Illustrate for Merchandise: Transform Your Artwork Into Products | Alicia Souza | Skillshare

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Illustrate for Merchandise: Transform Your Artwork Into Products

teacher avatar Alicia Souza, Illustrator | Chips connoisseur

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Taught by industry leaders & working professionals
Topics include illustration, design, photography, and more

Watch this class and thousands more

Get unlimited access to every class
Taught by industry leaders & working professionals
Topics include illustration, design, photography, and more

Lessons in This Class

8 Lessons (38m)
    • 1. Introduction

    • 2. Getting Started

    • 3. Finding Inspiration

    • 4. Choosing Your Idea

    • 5. Sketching

    • 6. Adding Color and Texture

    • 7. Manufacturing Your Product

    • 8. Final Thoughts

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About This Class

If creating for the page is satisfying, imagine turning your art into something you can use, wear or gift. Learn how with celebrated illustrator and entrepreneur Alicia Souza!

Between her own brand, Alicia Souza, and her kids merchandise line, Auntie Alie, Alicia Souza has been in the business of designing and selling fun, colorful products for more than a decade. Join Alicia as she dives deep into her process and shares the tips and tricks she’s learned over the years as she traces her journey from illustrator, to Instagram sensation with 380k+ followers and counting, to entrepreneur. From conceptualizing and illustrating, to manufacturing and packaging, you’ll learn how to create a personalized product from scratch. Take the first steps in turning illustration from a hobby to a side hustle, or do it for the joy of creating something bigger than just the page.

Work alongside Alicia as she teaches you how to:

  • Translate everyday inspiration into illustration
  • Design specifically for your product of choice
  • Create your first sample, and plan your next
  • Build excitement with your followers and friends

Plus, Alicia guides you through the process of pricing, shipping and marketing, pulling in real-world examples ranging from mugs and T-shirts, to bags and stationery. You’ll hear firsthand how she translates her quirky sense of humor into her illustrations, and how you can apply your own signature style at each step of the process.

Whether you’re an illustrator looking to grow your business or a hobbyist who wants to create one-of-a-kind gifts for friends and family, Alicia’s process will unlock the world of merchandising. By the end of the class, you’ll have everything you need to create products from your art!


Alicia’s class is perfect for beginner-level illustrators with a basic understanding of Adobe Photoshop, but you’re welcome to participate and enjoy, regardless of your skill level. Even if you work in a different style or medium than Alicia, the same principles of creating and marketing products still apply—just adapt the steps to fit your workflow and jump into the world of merchandising! 

Meet Your Teacher

Teacher Profile Image

Alicia Souza

Illustrator | Chips connoisseur


 My name is Alicia Souza and I am an illustrative designer residing in fair-weathered Bangalore, India with my little family that includes my fuzzy baby and recently a human baby. I was born in the Middle East, then spent a number of years studying and working down under, before moving to India about a decade ago. I freelance for many brands and corporate (my clients include Google, Adobe, Apple, Yahoo, Mondelez, Penguin and many more) and also create illustrated merchandise for my own product lines.

My work has also appeared internationally in children's books, magazines, newspapers and products. I have the most amazing online community on social media who share my joy and giggles about everyday funnies and fuzzies.

Thank you for reading and lovel... See full profile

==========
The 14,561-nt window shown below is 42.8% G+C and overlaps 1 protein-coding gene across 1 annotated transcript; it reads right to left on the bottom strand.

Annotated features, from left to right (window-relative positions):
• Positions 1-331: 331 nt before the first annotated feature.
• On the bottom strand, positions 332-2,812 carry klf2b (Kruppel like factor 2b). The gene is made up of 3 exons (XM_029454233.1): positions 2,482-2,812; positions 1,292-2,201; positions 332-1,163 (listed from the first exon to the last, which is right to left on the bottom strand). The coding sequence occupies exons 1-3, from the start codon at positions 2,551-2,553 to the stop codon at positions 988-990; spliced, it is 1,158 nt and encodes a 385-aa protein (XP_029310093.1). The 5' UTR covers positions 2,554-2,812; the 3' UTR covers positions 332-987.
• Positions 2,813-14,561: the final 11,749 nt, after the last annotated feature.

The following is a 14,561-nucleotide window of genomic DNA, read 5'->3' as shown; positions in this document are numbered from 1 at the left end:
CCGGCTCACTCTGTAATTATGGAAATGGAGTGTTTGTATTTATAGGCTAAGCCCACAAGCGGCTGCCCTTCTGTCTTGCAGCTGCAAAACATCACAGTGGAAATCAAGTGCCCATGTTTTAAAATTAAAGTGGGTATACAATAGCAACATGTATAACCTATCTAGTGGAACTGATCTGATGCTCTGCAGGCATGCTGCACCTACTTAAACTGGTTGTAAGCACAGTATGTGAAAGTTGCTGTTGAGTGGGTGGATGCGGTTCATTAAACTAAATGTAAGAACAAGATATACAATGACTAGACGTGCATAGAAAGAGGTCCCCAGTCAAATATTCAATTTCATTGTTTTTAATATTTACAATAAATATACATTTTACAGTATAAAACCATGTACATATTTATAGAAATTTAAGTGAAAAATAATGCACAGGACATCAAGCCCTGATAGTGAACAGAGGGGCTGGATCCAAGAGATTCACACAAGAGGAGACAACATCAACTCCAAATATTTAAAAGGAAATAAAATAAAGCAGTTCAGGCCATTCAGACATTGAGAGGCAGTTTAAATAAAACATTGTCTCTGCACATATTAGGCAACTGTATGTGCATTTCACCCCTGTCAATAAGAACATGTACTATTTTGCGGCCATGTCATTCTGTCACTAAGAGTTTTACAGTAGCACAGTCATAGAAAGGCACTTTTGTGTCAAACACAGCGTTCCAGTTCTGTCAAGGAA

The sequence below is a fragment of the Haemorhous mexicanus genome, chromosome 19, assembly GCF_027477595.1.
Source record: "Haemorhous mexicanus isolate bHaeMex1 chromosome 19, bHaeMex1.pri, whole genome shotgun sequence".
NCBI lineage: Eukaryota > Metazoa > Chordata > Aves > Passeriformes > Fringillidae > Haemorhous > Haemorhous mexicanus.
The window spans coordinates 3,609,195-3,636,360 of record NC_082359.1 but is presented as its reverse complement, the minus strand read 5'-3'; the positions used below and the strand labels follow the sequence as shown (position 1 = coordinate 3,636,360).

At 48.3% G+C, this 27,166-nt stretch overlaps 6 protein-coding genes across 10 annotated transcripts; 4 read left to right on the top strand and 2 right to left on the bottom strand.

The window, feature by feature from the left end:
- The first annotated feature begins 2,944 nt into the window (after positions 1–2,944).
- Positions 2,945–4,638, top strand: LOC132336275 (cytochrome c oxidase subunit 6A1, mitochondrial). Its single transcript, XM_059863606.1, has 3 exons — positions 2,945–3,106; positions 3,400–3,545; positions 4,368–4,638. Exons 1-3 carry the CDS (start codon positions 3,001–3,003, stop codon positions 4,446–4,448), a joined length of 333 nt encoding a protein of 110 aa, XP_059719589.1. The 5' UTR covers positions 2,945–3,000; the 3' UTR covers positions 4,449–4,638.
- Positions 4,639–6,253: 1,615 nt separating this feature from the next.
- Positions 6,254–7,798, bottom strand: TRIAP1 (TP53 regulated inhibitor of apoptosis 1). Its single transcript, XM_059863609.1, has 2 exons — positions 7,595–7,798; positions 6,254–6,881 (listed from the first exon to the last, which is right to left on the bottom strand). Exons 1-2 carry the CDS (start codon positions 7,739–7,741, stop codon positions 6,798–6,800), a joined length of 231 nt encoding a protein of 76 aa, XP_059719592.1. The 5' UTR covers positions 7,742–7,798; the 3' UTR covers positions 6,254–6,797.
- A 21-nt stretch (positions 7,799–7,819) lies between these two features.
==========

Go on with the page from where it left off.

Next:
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1. Introduction: [MUSIC] Seeing your ideas coming to VH is magical. Every type of illustration has the joy attached to it. [MUSIC] Didn't see you there. I'm Alicia Souza, I'm a dog mom, human mom, and an illustrator. I draw about things that I see around me, conversations I hear, things on the road, things that happen in my house, anything. I didn't think it will become my profession, but it did, and I love it. When I started my merchandise, I had a full-fledged social media account and I had a lot of requests of people asking me for certain illustrations on products. I created a line of merchandise, and we did extremely well. When I started about a decade ago, there wasn't really anything for me to learn from. I really wanted to share all the things that I've learned in my decade-long period. In this class, we're going to be talking about getting started, finding that inspiration, turning that inspiration into illustration, the process of illustrating, and then getting that illustration onto merchandise and little tips and tricks about merchandise as well. Your student project for this class is to create a piece of merchandise. I'm really excited about starting this class and I hope you will take away a few things that will be helpful on your journey. [MUSIC]. 2. Getting Started: When you're just starting out illustrating, you basically need something that marks, so can use paper and a pencil. That's good to go. As you evolve as an illustrator, you of course, adding more tools that you like and try different things out and play with different software and things that work for you. The tools that I generally use is a pencil, an ink brush pen, eraser, paper, notebook, and my iPad, and of course my computer and graphic tablet. I remember when I started out, I pretty much and still kind of use the most student grid products and it's absolutely fine. I remember not even having a graphic tablet I use the most for the longest time. It's all okay. Work within your budget net, add as you go along. One of the questions I get asked all the time is about style. When you're starting out everyone's like, "Do I need to have a style or I don't have a style?" Please don't fret about it. When I started, I started with a various number of styles. In fact, when I look back on my illustrations, I cannot even recognize my own drawings because they are so different and that's straight out of college. Now how they look are completely, completely different. They look like they're done by two different people. That's not only because the different tools that I use and I played around a lot more than, but because I evolved, of course, as an illustrator as well. You really do not have to have an illustration style. You can have multiple types of style. But if you're having, of course, a product line is usually a nice to have a concise type of style so that everything looks cohesive as a brand. But otherwise as an illustrator, you can have multiple types of style and that will also be useful because you'd be able to do a wide variety of projects, which one require you to have a certain type of style. I started having my style, or rather stuck to the style that I used right now when I started working as an illustrator full-time. That's because I had a lot of work on my plate and was the quickest way to get that much work out. I was really comfortable with the style and that's what I stuck to. Just know that it's very hard to feel like you're immediately amazing at something. Any skill, it takes time, so don't beat yourself up. Give yourself that time to enjoy the process and evolve as an illustrator. One of the things that really worked for me was I think really small goals when I was starting out. It can be overwhelming because there are lots of different aspects when you're working with a business, when you're working with merchandise, so these little goals for yourself is easier to attain and lead you to a bigger goal. Small goals can be anything from even monetary goals of being able to read somewhere. If you're freelancing, it's achieving certain number of projects in a month or being able to even set personal small goals of starting something new every month or working with a new tool. Anything which makes you evolve as an illustrator or evolve as a business person, I think is super useful. Social media I cannot deny has been the pivoting factor for my career. When I started social media, it was on Facebook and I started a page. I really do not want to start this page because I didn't know what to do in terms of showcasing my work and how to showcase it. Facebook just seemed like the greatest, easiest way to put things out really quickly without really putting extra finished polished work. I could put it on a small illustration and so I started doing that. I got a really good response after a while and that's how I even started my merchandising line. I got into Instagram a little late, but when I started Instagram, it was my favorite platform. Of course, it's still my favorite platform. I still use it extensively. When I launch a product, I always launch it on Instagram and Facebook. Everything from the start to the end is launched on Instagram. When I'm starting to work on something, I might announce that I'm going to start working on something. I might show the sketches, I might show the inking, the coloring, sneak peeks. Maybe the sample if I want to show or I might just go directly to say, "Hey, there's a launch coming up, or hey, I have a giveaway of these new things that have come out." I have a really nice community on Instagram and it's almost like they're on this journey with me from start to finish. One thing I definitely recommend with social media is trying to be consistent. You don't have to be super frequent, as in every few hours posting. Just a few times a week, I would recommend if it's a bit of a hiccup, remember, schedule it in advance. There are a lot of platforms that even let you do that, even though Instagram doesn't have that on its platform just yet. Schedule it and maybe if you want to go one step further, if you're working with merchandise is plan a launch from start to finish and how you're going to get your audience to engage with this launch of your product. That's always really nice to do as well. 3. Finding Inspiration: [MUSIC] I get inspired by everything around me. That's in my environment, conversations, people. Of course online you have Instagram which has now saving feature, which is amazing, and everybody's favorite, Pinterest. Ideas spark randomly for me. Sometimes I see something funny happening. Usually funny for me is an indicator that I want to draw it. One of the things I love drawing about are comics, and this can be anything like something that I imagined, say my dog talking to me. My dog is, of course, one of my biggest [inaudible]. Anyone who has a dog will say that. But also things like my new baby who also is funnily inspiring and my husband. When we started staying together, that was a whole different experience, and I loved drawing about that. I remember when I just started, I was in Kerala, which is South India, and in South India men wear this wraparound cloth called the mundu. I was on a client trip. I was in the car. I remember seeing this guy wearing a long mundu and he did a little dance and suddenly it become a short mundu, and I'm like, how the hell did that happen? I made a note, of course, and I went home and I remember googling this and I saw this, that you lift your leg and you can make it into a half skirt and then tuck it in. I thought that was amazing, so I drew about it. I remember putting it out on Facebook at that time, and it went super viral. It was my first time I've ever been viral and it meant so much to me because I couldn't fathom so many people seeing my illustration because my sister who was abroad and in another country sent it to me and said, ''Hey, that looks like your work,'' and I said, ''Hey, that is my work,'' and I was really happy [LAUGHTER]. That's a really small incident of how you can see something that everyone sees every day, and put it as an illustration, but suddenly everyone relates to it. I loved that feeling and that's my favorite part of my job, favorite part of just drawing in general. Oh, the old wives' tales series. I remember listening to this old wives' tale that a friend of mine told me. It was something ridiculous like, if you eat two bananas, your head gets long and shiny, something like that. But she really believed it, and I'm like, Oh my God, that's ridiculous. I drew it and I put it out, and a lot of people got back and said, "Oh my God, I've heard that in my childhood as well and super relate," and I was like, I cannot believe so many people have heard of this. I said, "Tell me what you've heard. What is the old wives' tale that you've heard growing up, and I'll draw it." I started drawing this, and so many people related to it, and I ended up drawing an entire series of crowd sourced comments, and it was amazing. It was so fun to draw, and it was so fun to see reactions of people who've said they've heard it when they were young and have not heard it since, or seeing it as a visual. One way to get inspired is of course, going out. For me I love going to bookstores. Just going on the road in India specifically, there's so many things to see. Nothing stays the same. The same road can look different in a week, and I think that was one of the things that inspired me the most. When I came to India, one of my joys was even drawing about India. I came here and ended up doing India themed merchandise. I think that was so fun because it was basically seeing things that are amazingly fun to draw, and getting to draw them, and then seeing them come out in merchandise. That was the start of my career as an illustrator, but also working with merchandise. Mind you a good chunk of products are things that I needed like, Oh my friend's getting married, I need to make a congratulations card, or it's my friend's birthday, and I have to make a 30th birthday card. I always said one day I will have my own kids line or baby line, then I got pregnant and I was like, Oh my God, I have to do it now, and that's what I did. I started another brand called Auntie Alie because I was an aunt first. I made all the baby products and used my child as a Guinea pig for [LAUGHTER] these products because he gets to try everything. I have viewers memory and literally the worst memory, and because of that, I make notes everywhere. Friends' house, weddings, I'm pretty sure I wrote a note at a wedding. During events, a lot of times because I see different things at events. I write in my little notebook, I also have a scheduler which is with me all the time. I call it my second brain. My phone is full of notes. I sometimes try to make little notes depending on what I want to draw. If it's a comic drawing or if it's a single spot drawing. That would be a separate note page. For me writing is more easy for me to visualize as opposed to drawing little sketches, because only when I'm at my desk can I start doodling the sketches for how I want to compose say a comic. For me it's note-taking that helps me take my idea to the drawing phase. For the exercise of this lesson, I'd like you to make a note of something that you find funny or interesting around you or inspires you in some way. [MUSIC] 4. Choosing Your Idea: [MUSIC] I personally sometimes refer to my notes and I start drawing from there straight away. Sometimes I immediately think of something I want to draw and then I draw it. Once these drawings are done, they translate really well onto say, a social media post or something that I would love to share. Sometimes it doesn't. The same goes for merchandising as well. Whereas something that takes you, say, half an hour to draw translates beautifully on a piece of merchandise. For example, t-shirts was something that I was really not keen on doing as a product. My business partner who works with me, made samples and we put them out and they sold so well, really did surprise me and I didn't expect it. It was one of those things where I was like, you really don't know, even after being in this life for so long and t-shirts are still something we sell today with as well. Sometimes when you spend so much time drawing something and it doesn't work out for Instagram posts, or it doesn't work out for merchandise, I feel like that's absolutely fine because at the end of the day you enjoyed that process. The joy of illustrating has to always remain, and that's the joy I see all the time, especially when you're experimenting and when you're exploring. There's no losing and there's no bad illustrations. It's just all process. If I ever have a doubt as to what if something works or not, I like to think of whether my customer who's been buying my products or really likes my style of work, whether they would like this drawing on that product and whether it looks nice for the rest of my range. Talking about random inspiration, I think about what product can I do for this class. I remember just studying slightly on my desk, and there was this bug on my mug. I was like, that sounds cute, and it's as cute as a bug in a dog, except this was a bug on a mug. I thought that would be adorable to draw, and also as a tittle for like your bug mug and that's what we are going to be drawing today. Bugs on a mug. The exercise for this lesson, is for you to pick an idea to draw. [MUSIC] 5. Sketching: [MUSIC] Welcome to my workspace. How my process usually works is I draw with the pencil, I ink it with an ink brush pen. The one I use is the Pentel brush pen. Actually fill up the cartridge with regular ink, [LAUGHTER] this is student grade ink. Then I take the sketch once it's inked, I erase it and I scan it and I put it on Photoshop, and that's where I digitally color most of my work. Of course, depending on the project or depending on my mood, I'll shift things up here and there. Sometimes I use the iPad for parts of it. Sometimes I use the iPad entirely. Sometimes use pins. It's very, very dependent, but most of the time, this is how I do it, and I think that's what we're going to do today as well. I'm going to get started with the sketch. With the composition today, I'm going to be doing a bunch of bugs. Usually I have an idea of how I'm going to place things. Initially when you're drawing for a product, you know the size of the canvas and you work with that. But today because I'm drawing individual bugs, I know I can edit it later on Photoshop, so have had an idea of how it's going to look. What I'm going to do is show you a quick way of how I work with compositions and with individual elements like this. Bugs, these are going to be like imaginary bugs, they're not actual. I can pretty much draw anything and that's why I love drawing bugs as well. I'm going to just draw shapes. I'm going to draw like an oval here. Maybe a square, circle. Maybe I'll do a semicircle here. Maybe a triangle. This is almost like kindergarten, I'm just going to draw like a squiggly shape and just maybe shapes around to fill up the spaces, something like that. Does that make sense? It absolutely does not make sense. [LAUGHTER] But now what I'm going to do with the shapes, I know it looks full and I can move it, of course afterwards in Photoshop. But even if I didn't want to, this is generally a way of how I would incorporate random elements or little icons, basically that I'm going to draw. Let's start with maybe the circle here. I'm just going to do a fun little lady bug. Simple fun little bugs today. Nothing intense, easy peasy. Maybe one spider. They're all happy bugs, so they get all smiley faces. Maybe I'll give this one three eyes and maybe a party hat, just because. Also what you can do is reference bugs and insects on like Google or maybe a book. Again, like this is just a very light thing that I thought of and I'm not going to do that right now, but it is what I would do if I was working on a project or something like that. Of course your imagination is amazing, but you can build on things that are existing and I think that makes for wonderful creations. Definitely reference. This is my final sketch. Now I'm going to ink it with my brush pen. This is the time where I actually like chill out and I listen to music when I do this part, sometimes I play something in the background when I do this part, it's like my favorite part. Again, I'm just going to start inking randomly in the middle. This ink brush pen, I usually recommend this as well. Always make your tools work for you. This pen, it didn't come like this I trimmed the edges a bit just because I wanted it to have a certain feel when I was drawing with it and make certain strokes which I couldn't do when it was like with the way it came and always try to adopt your tools to work for you. I think you shouldn't get scared of doing that. Also, another thing is, instead of always moving my hand in odd positions, sometimes I just move my book a bit so that it's just easier to make certain strokes that helps a lot. It's something that you don't realize that you're doing. But when you get used to doing it, you end up doing it a lot. This is the finished piece. I finished erasing the pencil lines. Here I smudged it a bit because I was a bit impatient. Next time I should wait, but I can move on Photoshop, so I'm not too worried about that. I made these marks here because I will possibly use these dots in maybe this lady bird, these lines in maybe like the butterfly wings, and these concentric circles in like moths wings. I'm not sure. I just make a bunch of these patterns that I end up using in the illustration itself. I can do this on Photoshop as well, but sometimes I really like the way the pen marks look like the inconsistencies just makes it look a little more hand-drawn. I love it. Now I'm going to scan this and we get on Photoshop. Your exercise is to draw your idea for your product. [MUSIC]. 6. Adding Color and Texture: [MUSIC] I just scanned my illustration. I scan it usually at 400 DPI, so that's a high enough resolution for me to print for something like a mug. Always scan at a higher resolution because you never know what you want to use it for later as well. If I want to use the same illustration on say, something a little bit bigger, I'd want something that's high resolution so that I wouldn't get, of course, any pixelation when I print. I'm opening it on Photoshop, that's how it looks. Here is a bunch of stamps that my nephew stamped on my [LAUGHTER] book. Here are the line marks that I made or as I mentioned. Now what I'm going to do is, I'm going to clean it up. I'm just cropping the edges out and I'm going to increase exposure just to clean out the back parts. I use a lot of shortcuts. I'm not going to even get into what shortcuts I used because I edit some of them, so I'm not sure which ones I edited. You can go into preferences and you can change your shortcuts and I always, always recommend it because it makes your work flow so much more faster. I recommend making a shortcut that works with your hands and always work for them. Here I'm going to take out the line art. You can probably hear all the making little noises in the background, please excuse. Here on the [LAUGHTER] top are stamps that my nephews stamped on my book. I'm just going to delete that out. I'm going to take out these marks and I'm going to keep them on separately and just make them disappear. I'm going to bring this down. I'm going to color on this artwork, but because these are separate icons, I'm going to move them according to the canvas of the mug, in this case. Ideally, you can even start a canvas that is perfectly to size and move it there. I'm just going to walk a little backwards in this case. I'm going to color on a layer below the lined artwork. I'm just going to use random colors that I don't really have a pattern, I'm just going use a palette that's up here. I've been using Kyle Webster's brushes for ages, but now it comes with Photoshop and Adobe CC. That's free for you if you have that subscription. This is a brush that I like and I'm just going to use this one. This is the way you can have fun and you can color and how you like with whatever brushes that you like. There's no real hard and fast rules this far. When I started, I used to use literally every color in the palette. Now I just use a limited color palette. Again, no hard and fast rules, you can use what you like or what works for the artwork or for the brief. But I realized that a lot of illustrators end up having a color palette that is for me to them and what they seem to aesthetically. Mine seems to be a little more brighter on the brighter side. I love bright colors, so it's just what I use and I feel it goes with my surroundings. Now I'm just picking up pretty much colors at random. As I go from bug to bug, I will clean up bits of it and I'm trying to do one bug at a time just to show you how it looks, but I'm going to color everything also. How I work is, I tend to color everything, then I add in the details a bit later and then lighten the shadows and then texture and stuff like that. I play with opacity as well. For certain places, it's just easier to work with it. You can always make your own texture. I recommend it because then you get something that's super unique to your own artwork and to what you do. Probably going to add those concentric circles and add them to his wings. That's more of a pattern than a texture, but I think even say you make marks with a pen that's running out of ink and you use that. I think that looks so beautiful. Then you can keep these textures and keep them in a separate folder and use them for other illustrations as well. Pull this out. I'm going to take two of these and I'm going to color them white. I'm going to move them here. Now they look like little patterns on his wings. I'll go with the other side as well. I think I did four of them, so it's perfect. Also good rule of thumb is naming your layers, which I never do, it's quite terrible, but always [LAUGHTER] recommend it to name your layers. I do it when I send it for print of course, but before that I sometimes don't. I know how I work with my file, so I don't, but if it's a bigger file, of course I do. I think this guy is done and I'm just going to do the rest of them. [MUSIC] Also, one thing you have to keep in mind when you're working with merchandise is firstly, of course, your resolution. Secondly, is the color formats, so it's usually CMYK for print and color separation. If you're working with something like screen printing, so if you're doing a t-shirt or something that is going to get screen printed, there'll be a limit on number of colors and if they need the color separated in different layers or different files, that's just something to keep in mind before you start working. Now I know I'm going to be working on digitally printed mug, so there's going to be no color restrictions, but I will have to keep in mind how the colors going to turn out, then it finally gets printed on the mug. I will see that in the sample, certain things look dull when they're printed, certain things look as on screen, it's usually paper. But yeah, just something to keep in mind. Your exercise for this class is to finish up your artwork for your product. [MUSIC] 7. Manufacturing Your Product : [MUSIC] There are two ways I initiate for products. One is that I've done an illustration and I get requests to see on a product. Say I did this drawing of a butterfly and everyone is like, I like that butterfly. Can I have it on a t-shirt? Many people are like, yes, me too. I will see whether I can actually manufacture that on a t-shirt. Second way is I have the capabilities of printing on a certain product. Say I have the capabilities of printing on a pencil. I will draw certain drawings that will work for a pencils. So work with that canvas and draw for it. Sometimes you can also have existing drawings that will fit on it and that also works too. Here are some drawings that I did for my son when he was born. They are really bold, black and white drawings that I placed on top of his changing table. He loved them so much and he reacted to them so well that it ends up being a product. I loved seeing all the other kids look at these cards and I have patterns behind them, and they're basically super bold. So I remember when I drew this, it was just a sketch on the Internet and showed it online. It's for mama and baby elephant, and everyone really liked it and ask for a product and that's when a greeting card came out of it. Something like this is what I draw when I know exactly what I want created. This was last year's Christmas postcard. It's so shiny. I actually had the privilege of people asking me for products before I even manufactured products. There was this free market call [inaudible] I decided to go for it. My friend helped me out making some of my drawings into merchandise. I remember going there and we did so well. It was so heartwarming for that to happen. But overall, it's such a great lesson to see what people gravitate to, what people don't smile at, what people smile at, what makes people giggle, colors people like, and things that you expect and don't expect. I loved it. When I look back on my career in merchandising, I realize there are few tips and tricks that I would definitely love to share with you. The first one is definitely starting small. So work with products that you can actually manufacture in small numbers. Print on demand is something that was really useful to me when I started out. Why I work with a mug today is because one of the first products that I worked with as well, you can make them in very small quantities and singular quantities, and you can manufacture them really easily nowadays. I love working locally. No need you get to visit some of the manufacturers, but you can also go and have a conversation and build our relationships with them, which in the long-term really usually helps. I started at the print shop that was down my road. I went to them and I printed the stuff that I could afford and that was easy to manufacture, and take. Now, after that, as I started growing my online store and my range, I actually asked the print shop if they had any recommends to say, what was the next thing I manufactured? I can't recall, but I think it was screen printing t-shirts. So I asked them, do you know a screen printer? They usually do have connections and tell you to go to certain places. The next best thing is your best friend, Google. Google is something that helps me till this day. One of the things also that we'll have to consider is packaging. Packaging will be different for different products of course, but it also can be the place where you add in so much more personality. I think something like a thank you note or maybe your product story, is super nice because everyone loves reading these little add-on things and loves reading this little personality sneak peeks into your brand. There are also ways you can post nicer products without making it an exorbitant cost. Things like maybe adding a little [inaudible], hand and note, makes all the difference in the world. So now we're going to talk about pricing. The first thing is budget. Working with something like say ceramic bowls will be a lot more expensive than single individual print on demand mugs that you can get at the print store. MOQ is something that I have to bring up with this, because MOQ stands for minimum order quantity. Now, certain products have a minimum order quantity, which means that there's a minimum order that you can order. So your manufacturer will tell you, you can only buy a minimum of 100 bowls. Now, this means that your price per bowl will be lower than something like say, a mug that you print individually, but it also means that you have so much stock. That's a decision that you will have to make in terms of, will you be able to sell those 100 bowls? Or would you like to spend a little bit more per mug and be able to sell that, say, 20 numbers? So the thing with having a lot of stock is that you have to know how do you stock them, so having space to stock them. Secondly, some things expire over time in terms of how they look and feel. Paper products tend to look old after a while. Smaller numbers, always recommended when you're starting out unless you have a really big game plan to have that sales outdoor. When you're considering price point for your product, another thing to consider is also, what is the price points for that product in the market? Now, of course, it's going to be a wide range of costs. If you are considering something like tour bags, you'll get really economical tour bags where everyone can afford them, or you'll get really high-end tour bags at these fancy-schmancy shops. If you want your tour bag to be in that kind of shop, you have to see also what are the add-on features that your tour bag has. Something like say, a little embroideries or patches, or the fabric that your tour bag uses is your leaf high-end, or has additional zippers and stuff like that. So retailers, be it online or offline, have a cut that they take per product for stocking your products. Offline, they takes anywhere between 30 percent all the way to 50 percent. Sometimes more. I've never seen less. Online, it's a lot less because of course, not a physical store. Online and offline, they also do something called consignment where they keep your stock, but they only pay you once they sell your product. Don't usually recommend this because you have stock left in say, a boutique or store, and until it's sold, you're not going to get the money. So it's in-between and it's not as great as selling outright. I usually sell outright and even if it means that you're giving a bigger chunk of your cut to that retailer. There are other costs that come up as well. So if you have an online store, you will have things like hosting your website. A subscription cost if you're using an online store hosting for as we use Shopify, and that's a subscription. Additional costs which you don't recognize and don't think about firstly, utility costs of electricity, storage costs. As an artist, you will have little cost like your software and your materials. Now, another thing to realize is that certain things will cost a little more in terms of costing for your shipping. Not only because it's heavy, but because some things are more fragile and need that bulking up. Definitely, consider that. Also, things that are fragile, you have to consider breakages, which is inevitable. Some things might break, versus something like a t-shirt which won't. One thing I have to bring up, of course, is valuing your art. Now, if you charge really minuscuely for your product, you basically devalue your art and all the time that it took you to make that art, and also all the time that you spent learning your craft. Never undervalue your art, your time, your effort. It doesn't speak well to your brand and in the long run, it just doesn't work out. Additional tips and tricks. The first one is, plan way in advance. If you're planning for the busy end of your season, I would say plan about half a year or one year's great in advance, which sounds like a lot but it's not if you consider all the time that it takes to not only create, but artwork it, getting up to the manufacturer, wait for samples and get back on the sampling game if it didn't come out right. Another thing is probably understanding how you're going to market it. Everything from social media to maybe a giveaway for your launch, all these things are things to consider when you're working on the product that you are going to launch. As your business grows, I would definitely say try to consider hiring, especially for jobs like say packaging. But you really don't need to invest your time as much. You want to go back to why you started this business in the first place, and that's usually to create. I like to think of myself first and foremost as an illustrator and I always want my time to be mostly spent on illustrating. So if I was packaging for 80 percent of my time, I know that there's something wrong in my process. Always think why you started and try to keep your whole schedule as such. Lastly and very importantly, remember to take care of yourself, but not as very usual. When you're starting out, you can get overwhelmed and realize you take time out for yourself. I know sometimes you can't get all them even though it's something you absolutely love. So remember, you are the most important part of your business, so take care of you. Here it is, the printed sample of the mug [MUSIC]. Bugs on a mug. So this is just the first sample. I realized that the colors are a lot more saturated than I would have imagined. So that's something I would tweak and say my next sample. I really like how it's sitting. Nothing got cut off. I like the edge. It does not have a lot of bleed. It's to my liking. I like that the logo sets towards me and it's not outside. Overall, I like it and it's going to be my coffee mug for next long time. [LAUGHTER]. The exercise for you is to research manufacturers, create your piece of merchandise and consider the packaging for it as well. [MUSIC] 8. Final Thoughts: [MUSIC] Congratulations on finishing this class, you've done so well. I hope you had fun, and I hope you learned some small thing that will help you on your journey to manufacturing and creating merchandise. I hope to see some of your work as well. I cannot wait, and I hope you enjoyed my process of creating as well. Share your project in the project gallery, and I'd love to take a look. You can see some of my work on my website, that's, or you can catch me on Instagram at the handle, aliciasouza. Thank you so much for joining me. Have a nice day. [MUSIC]